There are many Church words and practices associated with this verse

You may have heard of confession, penance, absolution, excommunication. You may have heard of discernment or Church discipline. Regardless of the excesses and extremes you’ve heard, there is still truth in this verse.

The Church carries authority over sin, authority to hold people accountable

Some may say, “I make my own decisions.  I’m a Christian.  I don’t need the Church.”

And they’re dead wrong!  We’re connected to the Church.  We do answer to someone.

Jesus clearly gives the Disciples His authority to back up their preaching.

Remit and Retain

Remit, we have the ability to recognize when people have been forgiven.

Retain, we have the ability to recognize when people are still living in sin.

How do we use this authority?

We already use it more than we know, when we use discernment in dealing with others. Richard Foster points out that we do have this authority and we must use it wisely.

“The ministry of retaining sins is simply the refusal to try to bring people into something for which they are not ready.  Sometimes people are so anxious to get others into the kingdom that they will try to announce their forgiveness before they have sought it or even wanted it.”[7]

We often force people to Christ before they’re ready, so we drive them away. Can we tell if people have truly made a heartfelt commitment to God? Yes, we must use discernment as we remit and retain.

We use it in confession and repentance. We share our secrets more with each other than with the minister. What are we doing?  We are confessing and remitting sin.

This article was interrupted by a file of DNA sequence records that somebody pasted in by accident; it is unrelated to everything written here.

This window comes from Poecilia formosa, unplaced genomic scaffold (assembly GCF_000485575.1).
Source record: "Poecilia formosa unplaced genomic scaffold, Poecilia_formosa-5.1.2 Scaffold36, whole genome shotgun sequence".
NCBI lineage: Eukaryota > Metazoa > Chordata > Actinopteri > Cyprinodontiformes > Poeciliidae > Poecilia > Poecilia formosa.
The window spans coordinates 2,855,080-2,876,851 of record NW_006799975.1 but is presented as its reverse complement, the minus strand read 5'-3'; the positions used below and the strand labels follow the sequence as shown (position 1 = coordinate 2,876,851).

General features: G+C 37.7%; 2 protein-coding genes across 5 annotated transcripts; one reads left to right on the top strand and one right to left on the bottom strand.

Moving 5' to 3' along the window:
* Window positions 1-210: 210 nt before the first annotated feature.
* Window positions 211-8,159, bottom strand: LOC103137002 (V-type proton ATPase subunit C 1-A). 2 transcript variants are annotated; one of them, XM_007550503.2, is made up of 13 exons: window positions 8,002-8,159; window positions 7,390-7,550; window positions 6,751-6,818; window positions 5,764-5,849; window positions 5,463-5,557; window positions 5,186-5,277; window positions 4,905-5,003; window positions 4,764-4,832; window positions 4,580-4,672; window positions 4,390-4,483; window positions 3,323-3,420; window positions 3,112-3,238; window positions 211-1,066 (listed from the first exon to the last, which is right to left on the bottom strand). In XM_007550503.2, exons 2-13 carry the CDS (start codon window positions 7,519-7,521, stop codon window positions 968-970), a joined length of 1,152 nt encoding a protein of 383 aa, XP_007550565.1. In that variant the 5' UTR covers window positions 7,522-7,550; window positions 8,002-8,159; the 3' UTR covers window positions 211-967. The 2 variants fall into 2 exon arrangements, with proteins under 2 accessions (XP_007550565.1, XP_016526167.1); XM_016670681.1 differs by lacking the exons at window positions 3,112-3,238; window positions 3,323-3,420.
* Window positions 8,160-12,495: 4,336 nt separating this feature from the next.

Why do we have this power? Because God isn’t looking for a perfect community. He’s looking for a forgiven community. Through Church we receive the mercy of God, and share the mercy of God.

If the Church represents Christ, then what does this say about submission to the Church?

Will God bless us if we are not under the authority of a local body of believers?

Are we not rebelling against Christ when we are rebelling against the Church?

How can we expect the power of God to flow in our lives if we are not in submission to the authoritative power of the Church?

No Church is perfect, but the Church does bear the authority of the Kingdom.

pic credit: jaefrench | 01.03.17 | pixabay

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  1. Merrill C. Tenney, New Testament Survey (Grand Rapids, MI: Wm. B. Eerdmans, 1985), 240.
  2. Samuel Escobar, The New Global Mission: The Gospel from Everywhere to Everyone (Downers Grove, IL: InterVarsity Press, 2003), 113.
  3. L. Berkhof, Systematic Theology (Grand Rapids, MI: Wm. B. Eerdmans, 1941), 582.
  4. Ben Aker, “John,” in Full Life Bible Commentary to the New Testament, ed. French Arrington and Roger Stronstad (Grand Rapids, MI: Zondervan, 1999), 111.
  5. Escobar, 93.
  6. Stanley M. Horton, What the Bible Says About the Holy Spirit, Rev. ed. (Springfield, MO: Gospel Publishing House, 2005), 130.
  7. Richard J. Foster, Celebration Of Discipline: The Path To Spiritual Growth (New York, NY: HarperSanFrancisco, 1998), 156.